Casual birdwatchers may want to bookmark Merlin Bird Photo ID, a website created by Cornell University and the Visipedia research project. Thanks to powerful artificial intelligence techniques, the website can identify birds in photos you upload, so long as they’re species found in the US and Canada. You will need to draw a box around the feathered creature, click its beak, eye and tail, as well as identify where and when you took the picture. But after that, the system will do the rest: it will sift through the numerous photos taken by other birdwatchers, including the 70 million images in the eBird.org database, to find ones that match your image.
It will then present you a list of the best matches “within seconds,” along with their photos and recordings of the sounds and songs they make. Like any other system that uses machine-learning tech, the more people use it, the better it becomes at identifying different species. As Cornell Tech Computer Science professor Serge Belongie said:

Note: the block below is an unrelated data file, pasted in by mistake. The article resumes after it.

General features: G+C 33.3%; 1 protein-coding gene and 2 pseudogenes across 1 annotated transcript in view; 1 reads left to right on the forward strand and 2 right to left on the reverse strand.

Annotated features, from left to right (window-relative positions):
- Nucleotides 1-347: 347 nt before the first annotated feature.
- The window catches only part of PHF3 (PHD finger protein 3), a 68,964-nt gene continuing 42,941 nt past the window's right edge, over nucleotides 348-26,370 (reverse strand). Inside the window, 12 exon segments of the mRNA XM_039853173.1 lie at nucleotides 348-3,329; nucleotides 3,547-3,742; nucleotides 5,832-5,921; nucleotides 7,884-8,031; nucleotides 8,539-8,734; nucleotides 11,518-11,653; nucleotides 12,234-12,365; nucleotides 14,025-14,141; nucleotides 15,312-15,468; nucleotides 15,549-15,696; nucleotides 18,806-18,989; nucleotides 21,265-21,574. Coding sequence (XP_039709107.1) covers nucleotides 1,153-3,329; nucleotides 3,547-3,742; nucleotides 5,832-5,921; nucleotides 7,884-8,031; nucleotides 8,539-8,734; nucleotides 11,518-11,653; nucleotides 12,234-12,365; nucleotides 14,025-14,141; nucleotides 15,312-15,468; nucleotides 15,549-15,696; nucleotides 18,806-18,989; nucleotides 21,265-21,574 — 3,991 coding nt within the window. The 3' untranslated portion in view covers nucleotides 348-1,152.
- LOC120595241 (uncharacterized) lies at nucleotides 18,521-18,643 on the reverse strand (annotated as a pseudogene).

Computers can process images much more efficiently than humans-they can organize, index, and match vast constellations of visual information such as the colors of the feathers and shapes of the bill. The state-of-the-art in computer vision is rapidly approaching that of human perception, and with a little help from the user, we can close the remaining gap and deliver a surprisingly accurate solution.
The website is open to anyone and free to use, but it doesn’t work on phones and tablets yet. However, its creators promise that when it does become good enough to ID birds in smartphone photos, they’ll add the feature to Cornell’s Merlin app for Android and iOS. That application helps you identify avian species, as well, but it’s by asking five questions about the bird you spotted.